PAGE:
Inuvik

Population: 3,243

Inuvik is located on the east channel of the Mackenzie River, at the end of the Dempster Highway, 481 miles from Dawson City, YT, by road and some 60 air miles south of the Beaufort Sea. 

Visitor Information: Western Arctic Regional Visitors Centre on Mackenzie Road, phone 867-777-4727; open June to September; Town of Inuvik.

Inuvik, meaning “The Place of Man,” is the largest Canadian community north of the Arctic Circle, and the centre for government, transportation and communications in Canada’s western Arctic. Construction of the town began in 1955 and was completed in 1961.

The town’s official monument says, in part, that Inuvik was “the first community north of the Arctic Circle built to provide the normal facilities of a Canadian town.”  Visitors will find food, gas and lodging in Inuvik. Accommodations at Arctic Chalet (cabins, bed-and-breakfast) and Capital Suites. There are several places to dine. Camping at Happy Valley Territorial Campground and at Jak Territorial Park.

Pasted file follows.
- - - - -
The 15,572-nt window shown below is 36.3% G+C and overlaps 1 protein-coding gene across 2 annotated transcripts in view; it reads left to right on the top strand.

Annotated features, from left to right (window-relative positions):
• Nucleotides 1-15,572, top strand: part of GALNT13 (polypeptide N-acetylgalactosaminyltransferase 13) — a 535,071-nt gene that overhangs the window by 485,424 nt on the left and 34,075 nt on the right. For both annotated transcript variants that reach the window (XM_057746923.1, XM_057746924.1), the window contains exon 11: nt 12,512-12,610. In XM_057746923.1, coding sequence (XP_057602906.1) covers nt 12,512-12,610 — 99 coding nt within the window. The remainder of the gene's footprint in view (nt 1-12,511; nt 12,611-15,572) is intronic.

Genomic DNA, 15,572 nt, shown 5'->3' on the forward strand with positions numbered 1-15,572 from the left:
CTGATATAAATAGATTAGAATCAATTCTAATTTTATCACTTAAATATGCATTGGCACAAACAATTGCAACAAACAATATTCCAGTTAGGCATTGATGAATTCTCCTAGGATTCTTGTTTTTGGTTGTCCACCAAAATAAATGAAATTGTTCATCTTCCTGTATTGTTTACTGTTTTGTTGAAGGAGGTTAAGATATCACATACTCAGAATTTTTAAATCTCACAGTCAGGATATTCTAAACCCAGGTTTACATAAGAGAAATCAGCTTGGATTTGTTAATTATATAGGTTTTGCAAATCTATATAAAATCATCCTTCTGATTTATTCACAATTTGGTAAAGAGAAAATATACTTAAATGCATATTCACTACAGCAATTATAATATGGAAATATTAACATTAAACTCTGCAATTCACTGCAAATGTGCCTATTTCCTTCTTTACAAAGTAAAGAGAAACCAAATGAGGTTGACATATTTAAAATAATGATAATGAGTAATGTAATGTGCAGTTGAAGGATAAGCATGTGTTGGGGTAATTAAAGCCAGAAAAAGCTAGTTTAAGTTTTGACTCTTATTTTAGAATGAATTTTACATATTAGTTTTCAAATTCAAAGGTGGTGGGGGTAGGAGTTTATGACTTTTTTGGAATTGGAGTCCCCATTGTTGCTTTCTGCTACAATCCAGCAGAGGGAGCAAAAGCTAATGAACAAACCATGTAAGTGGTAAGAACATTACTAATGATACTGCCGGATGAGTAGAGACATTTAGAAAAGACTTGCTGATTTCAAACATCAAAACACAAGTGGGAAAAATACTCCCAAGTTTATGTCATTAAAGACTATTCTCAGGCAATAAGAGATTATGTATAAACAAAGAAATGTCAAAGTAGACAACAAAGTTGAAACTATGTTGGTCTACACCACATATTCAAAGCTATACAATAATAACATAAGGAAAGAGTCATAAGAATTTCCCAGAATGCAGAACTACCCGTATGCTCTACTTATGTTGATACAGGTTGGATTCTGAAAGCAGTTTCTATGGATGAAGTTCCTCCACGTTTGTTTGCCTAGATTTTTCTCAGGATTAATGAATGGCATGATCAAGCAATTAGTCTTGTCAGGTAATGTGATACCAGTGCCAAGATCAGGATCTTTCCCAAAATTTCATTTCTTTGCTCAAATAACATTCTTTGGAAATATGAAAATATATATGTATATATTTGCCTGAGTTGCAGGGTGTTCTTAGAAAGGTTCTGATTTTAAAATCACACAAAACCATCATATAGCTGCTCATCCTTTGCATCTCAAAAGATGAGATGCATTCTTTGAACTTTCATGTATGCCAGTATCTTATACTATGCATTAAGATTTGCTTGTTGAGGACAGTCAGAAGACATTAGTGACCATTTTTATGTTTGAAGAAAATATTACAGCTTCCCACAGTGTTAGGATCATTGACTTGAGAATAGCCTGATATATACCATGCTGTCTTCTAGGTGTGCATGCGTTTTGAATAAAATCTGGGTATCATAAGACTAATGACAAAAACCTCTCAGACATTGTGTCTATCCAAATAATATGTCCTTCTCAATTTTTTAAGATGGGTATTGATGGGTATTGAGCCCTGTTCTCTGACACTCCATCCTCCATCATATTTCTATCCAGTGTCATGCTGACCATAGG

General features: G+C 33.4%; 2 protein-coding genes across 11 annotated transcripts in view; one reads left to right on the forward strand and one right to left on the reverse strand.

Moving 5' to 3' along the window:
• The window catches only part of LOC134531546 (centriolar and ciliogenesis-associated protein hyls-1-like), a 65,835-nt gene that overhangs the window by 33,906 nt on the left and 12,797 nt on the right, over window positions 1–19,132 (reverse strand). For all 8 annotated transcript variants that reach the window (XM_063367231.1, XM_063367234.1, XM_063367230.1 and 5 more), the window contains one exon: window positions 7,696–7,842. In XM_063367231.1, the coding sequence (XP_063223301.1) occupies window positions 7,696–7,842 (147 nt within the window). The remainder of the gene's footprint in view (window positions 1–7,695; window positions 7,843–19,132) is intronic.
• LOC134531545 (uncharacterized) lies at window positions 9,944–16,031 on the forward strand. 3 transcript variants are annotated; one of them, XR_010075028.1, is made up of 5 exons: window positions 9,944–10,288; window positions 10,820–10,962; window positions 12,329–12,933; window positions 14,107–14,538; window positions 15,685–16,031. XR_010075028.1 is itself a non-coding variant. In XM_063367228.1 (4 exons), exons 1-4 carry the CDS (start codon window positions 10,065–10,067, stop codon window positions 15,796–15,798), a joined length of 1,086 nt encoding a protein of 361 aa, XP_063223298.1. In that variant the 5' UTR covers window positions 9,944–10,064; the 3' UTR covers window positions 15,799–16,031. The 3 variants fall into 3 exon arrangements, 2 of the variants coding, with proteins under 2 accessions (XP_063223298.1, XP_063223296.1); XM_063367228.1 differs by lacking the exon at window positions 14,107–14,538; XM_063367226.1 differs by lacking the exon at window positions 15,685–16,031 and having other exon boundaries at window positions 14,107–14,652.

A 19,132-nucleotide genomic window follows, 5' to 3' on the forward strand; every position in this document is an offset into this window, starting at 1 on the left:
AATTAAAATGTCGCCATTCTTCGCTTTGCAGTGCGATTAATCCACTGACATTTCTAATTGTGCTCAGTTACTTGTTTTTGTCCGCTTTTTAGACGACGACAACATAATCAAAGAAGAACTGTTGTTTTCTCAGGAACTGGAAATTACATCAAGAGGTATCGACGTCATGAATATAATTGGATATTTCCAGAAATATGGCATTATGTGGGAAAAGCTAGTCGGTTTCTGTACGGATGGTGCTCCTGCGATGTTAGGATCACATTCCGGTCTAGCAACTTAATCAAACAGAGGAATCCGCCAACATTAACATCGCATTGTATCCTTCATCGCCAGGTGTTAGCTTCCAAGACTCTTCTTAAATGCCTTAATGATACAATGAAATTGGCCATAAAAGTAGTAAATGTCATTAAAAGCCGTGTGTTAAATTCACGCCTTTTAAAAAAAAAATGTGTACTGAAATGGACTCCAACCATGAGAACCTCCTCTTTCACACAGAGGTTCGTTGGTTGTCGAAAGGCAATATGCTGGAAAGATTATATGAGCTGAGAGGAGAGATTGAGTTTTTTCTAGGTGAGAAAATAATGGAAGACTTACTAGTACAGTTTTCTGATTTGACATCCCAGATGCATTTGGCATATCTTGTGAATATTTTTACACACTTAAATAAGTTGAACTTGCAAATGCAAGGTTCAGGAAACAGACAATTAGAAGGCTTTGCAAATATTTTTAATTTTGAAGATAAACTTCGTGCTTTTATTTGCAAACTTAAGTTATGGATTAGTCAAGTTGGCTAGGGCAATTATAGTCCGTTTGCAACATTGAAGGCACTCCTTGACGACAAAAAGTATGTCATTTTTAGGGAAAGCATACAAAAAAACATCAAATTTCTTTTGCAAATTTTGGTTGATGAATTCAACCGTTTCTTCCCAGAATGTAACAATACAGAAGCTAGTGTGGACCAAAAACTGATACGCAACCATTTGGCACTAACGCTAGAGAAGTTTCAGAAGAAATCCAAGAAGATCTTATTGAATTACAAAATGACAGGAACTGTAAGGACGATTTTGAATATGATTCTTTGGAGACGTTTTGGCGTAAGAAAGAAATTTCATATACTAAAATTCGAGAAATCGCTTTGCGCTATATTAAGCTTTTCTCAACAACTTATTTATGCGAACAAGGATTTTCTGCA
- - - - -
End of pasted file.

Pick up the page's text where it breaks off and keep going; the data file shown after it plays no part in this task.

There is a post office, territorial liquor store, a library, a bank (CIBC) and churches. Inuvik also has one of the most northerly mosques in the world, brought here by road and river from Manitoba. There are 2 gas stations with gas, diesel and car wash; propane, auto repair and towing are available. The town has a hardware, grocery, general stores, gift shops and a pharmacy.

Thanks to its geographical location, Inuvik enjoys 56 days of 24 hour daylight (late June, July and into August) and has 30 days when the sun does not rise, mostly in the month of December, with the sun returning in early January.

 

Attractions:

  • Favorite photo subject is Inuvik’s famous Igloo Church, Our Lady of Victory Roman Catholic Church, painted white with lines to simulate snow blocks.
  • Take a custom or package tour of Inuvik and the Dempster Highway, or fly out to Tuktoyaktuk, Herschel Island and other locations with Arctic Chalet’s Arctic Adventure Tours.
  • Great Northern Arts Festival features artists and performers from across the North. Held for 10 days every summer in July.
  • The Inuvik to Tuktoyaktuk Highway—drive Canada’s newest, northernmost highway for 87 miles to the Arctic Oceanside community of Tuktoyaktuk.